Cultural tourism, say radicals like my TA. Treating the ghetto like a stage where people perform for you. No better than a minstrel show.
Okay, I think, and in some ways, it can be a valid point. For me, though, I guess it depends on a person's viewpoint. Some people might take in rap and hip-hop like a car crash--spectacles that horrify them, but they just can't look away. Some white suburban people might watch Snoop Dogg and Dr. Dre the way you'd watch great white sharks attack cages on television; horrified and yet amused because you're watching from a safe distance.
But that isn't how I view it, either.
Rap, hip-hop, any kind of real, vibrant, heartfelt music, is the relation of an experience. Is it realistic, or even right, to think that the audience for any kind of expression will be only an audience that identifies personally with it?
In other words, I'd like to see a professor of classical music tell my TA she couldn't take a survey course on the European composers, because that music wasn't "meant for her."
But from another angle, what about Tupac's, er, indiscretions? The fact that he went to prison, the fact that even as he wrote in his hit "Keep Ya Head Up", "I wonder why we take from our women / Why we rape our women, do we hate our women? / I think it's time to kill for our women / Time to heal our women, be real to our women," he was brought up on sexual assault charges numerous times?
What about the fact that despite his message of peace and cultural solidarity in "Changes", Tupac was a notorious gangbanger whose more sordid hits, including "Hit 'Em Up", a battle cry that epitomized and encapsulated the East Coast-West Coast rap feud of the 1990's, were written from life?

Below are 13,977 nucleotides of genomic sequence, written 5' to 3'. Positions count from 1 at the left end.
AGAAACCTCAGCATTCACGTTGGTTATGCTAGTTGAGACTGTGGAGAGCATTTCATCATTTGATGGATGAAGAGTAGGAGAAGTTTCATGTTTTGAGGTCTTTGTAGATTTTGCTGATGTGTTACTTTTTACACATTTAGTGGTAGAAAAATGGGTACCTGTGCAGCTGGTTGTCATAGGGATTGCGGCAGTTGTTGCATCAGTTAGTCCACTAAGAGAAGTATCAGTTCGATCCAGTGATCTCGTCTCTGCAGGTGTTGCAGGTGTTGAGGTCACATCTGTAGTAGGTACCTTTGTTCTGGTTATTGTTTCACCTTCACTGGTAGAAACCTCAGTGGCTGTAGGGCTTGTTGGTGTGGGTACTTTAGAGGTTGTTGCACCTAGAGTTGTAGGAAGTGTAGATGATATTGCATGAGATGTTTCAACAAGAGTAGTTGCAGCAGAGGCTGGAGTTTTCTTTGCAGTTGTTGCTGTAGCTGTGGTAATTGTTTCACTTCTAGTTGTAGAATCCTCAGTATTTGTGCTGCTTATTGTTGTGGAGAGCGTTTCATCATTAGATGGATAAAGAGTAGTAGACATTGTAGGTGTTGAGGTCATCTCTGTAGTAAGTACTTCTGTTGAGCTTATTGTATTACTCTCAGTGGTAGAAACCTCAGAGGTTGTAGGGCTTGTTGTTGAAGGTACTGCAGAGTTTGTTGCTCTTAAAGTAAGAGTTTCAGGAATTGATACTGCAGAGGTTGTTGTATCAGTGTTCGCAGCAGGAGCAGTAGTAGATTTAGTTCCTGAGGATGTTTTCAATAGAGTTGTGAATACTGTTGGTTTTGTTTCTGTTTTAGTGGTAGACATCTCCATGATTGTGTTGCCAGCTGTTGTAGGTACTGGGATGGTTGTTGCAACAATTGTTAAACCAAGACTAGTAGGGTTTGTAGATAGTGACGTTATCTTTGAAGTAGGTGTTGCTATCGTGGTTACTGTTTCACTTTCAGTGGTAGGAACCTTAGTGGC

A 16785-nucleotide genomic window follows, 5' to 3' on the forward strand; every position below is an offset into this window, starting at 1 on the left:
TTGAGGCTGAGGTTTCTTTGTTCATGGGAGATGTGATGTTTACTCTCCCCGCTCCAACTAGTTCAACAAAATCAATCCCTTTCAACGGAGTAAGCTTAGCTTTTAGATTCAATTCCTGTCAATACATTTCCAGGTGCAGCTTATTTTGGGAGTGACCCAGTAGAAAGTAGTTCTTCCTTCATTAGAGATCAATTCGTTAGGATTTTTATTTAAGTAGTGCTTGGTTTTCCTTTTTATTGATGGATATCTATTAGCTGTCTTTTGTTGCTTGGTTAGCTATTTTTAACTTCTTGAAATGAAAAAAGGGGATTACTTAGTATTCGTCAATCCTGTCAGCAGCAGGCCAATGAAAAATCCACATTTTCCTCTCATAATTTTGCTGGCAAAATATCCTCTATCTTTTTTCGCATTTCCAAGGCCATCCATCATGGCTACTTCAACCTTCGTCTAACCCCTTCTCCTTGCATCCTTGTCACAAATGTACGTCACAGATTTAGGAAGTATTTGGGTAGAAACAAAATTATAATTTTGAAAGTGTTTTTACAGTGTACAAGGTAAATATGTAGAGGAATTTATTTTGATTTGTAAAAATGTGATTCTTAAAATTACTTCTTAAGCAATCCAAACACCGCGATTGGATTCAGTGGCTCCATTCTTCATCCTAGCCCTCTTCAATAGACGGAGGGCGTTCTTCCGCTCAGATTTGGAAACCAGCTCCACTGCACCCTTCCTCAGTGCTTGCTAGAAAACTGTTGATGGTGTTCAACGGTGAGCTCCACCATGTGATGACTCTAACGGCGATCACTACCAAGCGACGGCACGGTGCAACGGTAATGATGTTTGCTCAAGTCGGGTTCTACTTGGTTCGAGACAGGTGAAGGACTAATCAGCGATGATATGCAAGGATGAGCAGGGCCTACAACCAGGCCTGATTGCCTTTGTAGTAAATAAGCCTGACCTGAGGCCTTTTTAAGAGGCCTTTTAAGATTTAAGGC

Or the fact that though (at least according to the prevailing wisdom), it was the ire between Death Row of L.A. and Bad Boy Records in New York that eventually took the lives of both Tupac and his friend-turned-nemesis Biggie Smalls, Tupac Amaru Shakur was actually born June 16, 1971 in Brooklyn, NY?
To all these contradictions and strikes against Tupac in his life, all I can really answer is that, if we are to demand flawlessness of character from all our artists, who is left in our canon?
Certainly not Beethoven, a cantankerous madman if ever there was one. Certainly not Mozart, who was sexually profligate and inexorably--perhaps even clinically--immature. Or Wagner, a rabid anti-Semite who was the devotee of Hitler.
There comes a time where, if the shortcomings of an artist are to be factored into appreciation of his work, it should only be to enhance appreciation of the odds against him producing it. In this light, for me, there's something utterly gorgeous about Tupac's gnostic approach to his life, and his lot in life, in songs like "How Long Will they Mourn Me?" and "Life Goes On":
Bury me smilin'
with G's in my pocket
have a party at my funeral
let every rapper rock it
let tha hoes that I usta know
from way before
kiss me from my head to my toe
give me a paper and a pen
so I can write about my life of sin
a couple bottles of Gin
incase I don't get in
tell all my people i'm a Ridah
nobody cries when we die
let me ride